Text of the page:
The Man Who Watched Trains Go By (1952)
“A Non-Stop Suspense Thriller”
Director: Harold French
Cast: Claude Rains, MÃ¤rta TorÃ©n, Marius Goring
Synopsis: A Dutch clerk flees to Paris with his crooked boss’s money and meets the woman behind the man.
Those who lead lives of quiet desperation have proven to be a fertile source of material for Noir filmmakers. Walter Neff, the hapless insurance salesman from Double Indemnity, is perhaps the most famous example, but the genre is littered with them. One of those that has been all but forgotten is Kees Popinga, played with some style by veteran actor Claude Rains (Casablanca, The Lost World) in Harold French’s The Man Who Watched Trains Go By (known as The Paris Express in the States), an adaptation of a novel by Belgian crime writer Georges Simenon. Given that the film is a fairly pedestrian affair, enlivened only by Rains performance, it’s perhaps no surprise that it is rarely seen these days.
Popinga is Head Clerk at the long-established de Koster Company, for whom he has kept the books for 18 years. He leads a settled life, living in a decent home in a good part of the town of Groeningen. However, early scenes in which we see him interact with his boss, Julius de Koster (Herbert Lom — A Shot in the Dark, Assignment to Kill) and his wife (Lucie Mannheim — The 39 Steps) and children, suggest that deep down Popinga is unhappy, that he feels he doesn’t receive the level of respect and admiration that is due to him, and he follows the passage of the trains that pass through his town on their way to exotic destinations with hungry eyes.
One day, the office is visited by Lucas (Marius Goring — The Red Shoes, I Was Monty’s Double), a police officer investigating a money-laundering operation, who wishes to see the company’s books. Later that night, after witnessing de Koster in a clinch with a mystery brunette, Popinga is attracted to the factory by the glow of a fire in an office window and stumbles upon his boss burning the books which Popinga has kept with such painstaking devotion for so long. De Koster confesses that he has stripped the business of its liquid assets to finance a life of debauchery with that brunette, whose name is Michelle (Marta Toren, who would die of a brain haemorrhage just five years after making this movie), and that he now intends to take his own life. However, de Koster isn’t quite on the level, and before the night is out Popinga finds himself on a train to Paris with a briefcase full of stolen money.
The Man Who Watched Trains Go By begins brightly, painting a convincing picture of a provincial life going nowhere. The trains that Popinga observes so longingly serve as a metaphor for the way his life is passing him by, and establish the dissatisfaction which lurks beneath the apparently contented exterior, thus making believable the extraordinary break he eventually makes from his old life. Unfortunately, Popinga’s increasingly unstable behaviour once he has abruptly deserted his family and absconded to Paris with a small fortune would have us believing that he didn’t so much lead a life of quiet desperation as one of incipient insanity. He stumbles around the city, clutching his briefcase of loot to his chest, seeking out Michelle, the woman who indirectly destroyed his comfortable existence, not to exact some kind of cockeyed revenge, but in the hope of taking his old boss’s place in her affections. Presumably he figured she must be some kind of woman if de Koster was willing to go to such lengths to keep her, but you’d think that he’d have enough sense to realise that, even she did allow Popinga to keep it, she’d soon work her way through what was left of de Koster’s once significant stash.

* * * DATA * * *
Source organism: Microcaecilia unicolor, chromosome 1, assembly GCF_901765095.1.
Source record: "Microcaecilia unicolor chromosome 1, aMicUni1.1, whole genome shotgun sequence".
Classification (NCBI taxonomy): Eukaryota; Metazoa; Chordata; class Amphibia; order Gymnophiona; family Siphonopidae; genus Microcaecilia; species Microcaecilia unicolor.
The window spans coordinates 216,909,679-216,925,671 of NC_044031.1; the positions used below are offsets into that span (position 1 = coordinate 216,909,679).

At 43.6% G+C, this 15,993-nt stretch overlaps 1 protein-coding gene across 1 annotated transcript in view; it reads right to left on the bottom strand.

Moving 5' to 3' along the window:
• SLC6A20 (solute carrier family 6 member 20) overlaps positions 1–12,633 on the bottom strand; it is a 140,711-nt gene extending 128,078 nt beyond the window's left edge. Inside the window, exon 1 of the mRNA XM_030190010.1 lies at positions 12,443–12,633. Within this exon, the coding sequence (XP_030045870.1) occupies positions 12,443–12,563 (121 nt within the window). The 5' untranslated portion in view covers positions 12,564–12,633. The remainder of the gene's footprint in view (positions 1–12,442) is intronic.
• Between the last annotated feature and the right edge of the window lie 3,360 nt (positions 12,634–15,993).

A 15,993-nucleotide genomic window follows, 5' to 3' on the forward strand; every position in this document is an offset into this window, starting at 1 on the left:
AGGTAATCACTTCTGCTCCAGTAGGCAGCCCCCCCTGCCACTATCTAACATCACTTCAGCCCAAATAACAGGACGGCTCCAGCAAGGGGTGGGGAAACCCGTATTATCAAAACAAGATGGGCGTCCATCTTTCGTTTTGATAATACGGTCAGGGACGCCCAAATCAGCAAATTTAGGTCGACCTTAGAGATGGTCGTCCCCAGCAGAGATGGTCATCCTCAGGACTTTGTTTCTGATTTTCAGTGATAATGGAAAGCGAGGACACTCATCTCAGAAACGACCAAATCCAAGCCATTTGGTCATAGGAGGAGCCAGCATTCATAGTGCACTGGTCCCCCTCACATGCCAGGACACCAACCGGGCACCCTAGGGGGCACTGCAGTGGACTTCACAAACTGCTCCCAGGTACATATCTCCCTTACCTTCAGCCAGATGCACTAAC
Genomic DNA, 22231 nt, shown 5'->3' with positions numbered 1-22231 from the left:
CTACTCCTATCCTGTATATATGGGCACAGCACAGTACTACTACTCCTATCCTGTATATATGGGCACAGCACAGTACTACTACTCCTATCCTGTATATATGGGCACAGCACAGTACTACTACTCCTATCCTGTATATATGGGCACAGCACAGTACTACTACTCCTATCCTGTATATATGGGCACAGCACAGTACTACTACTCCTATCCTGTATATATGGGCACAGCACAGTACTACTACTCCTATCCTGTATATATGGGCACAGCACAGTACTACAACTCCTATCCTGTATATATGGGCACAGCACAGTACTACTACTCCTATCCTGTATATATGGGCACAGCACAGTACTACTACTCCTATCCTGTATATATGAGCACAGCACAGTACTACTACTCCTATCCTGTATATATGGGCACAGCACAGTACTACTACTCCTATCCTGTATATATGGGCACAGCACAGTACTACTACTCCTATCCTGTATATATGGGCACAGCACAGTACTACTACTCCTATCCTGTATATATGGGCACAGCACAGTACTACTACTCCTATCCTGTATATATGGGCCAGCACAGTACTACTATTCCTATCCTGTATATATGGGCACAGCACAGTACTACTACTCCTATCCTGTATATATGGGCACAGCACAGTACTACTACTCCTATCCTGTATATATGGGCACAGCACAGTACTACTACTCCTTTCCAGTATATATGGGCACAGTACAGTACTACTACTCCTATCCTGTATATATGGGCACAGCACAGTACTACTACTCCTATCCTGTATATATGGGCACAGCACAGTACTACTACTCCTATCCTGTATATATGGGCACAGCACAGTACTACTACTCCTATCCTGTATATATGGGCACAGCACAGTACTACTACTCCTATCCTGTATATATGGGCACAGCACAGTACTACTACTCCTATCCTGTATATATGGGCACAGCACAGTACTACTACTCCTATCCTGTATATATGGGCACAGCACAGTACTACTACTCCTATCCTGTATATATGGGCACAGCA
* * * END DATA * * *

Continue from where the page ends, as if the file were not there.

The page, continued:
The meek clerk’s recklessness is accompanied by an equally improbable tendency towards violent outbursts when crossed and bouts of transparent cunning which all collaborate to turn Popinga from an ordinary, convincingly depicted character into some half-crazed, deluded, madman. His transformation takes place with unseemly haste, and yet it seems to take forever for him to finally receive his come-uppance, even though the film is only 82 minutes long, and our patience is worn beyond breaking point long before it eventually happens. Claude Rains makes the most of what is given to him, but even an actor as polished as he struggles to overcome the many problems with the script.
(Reviewed 16th July 2014)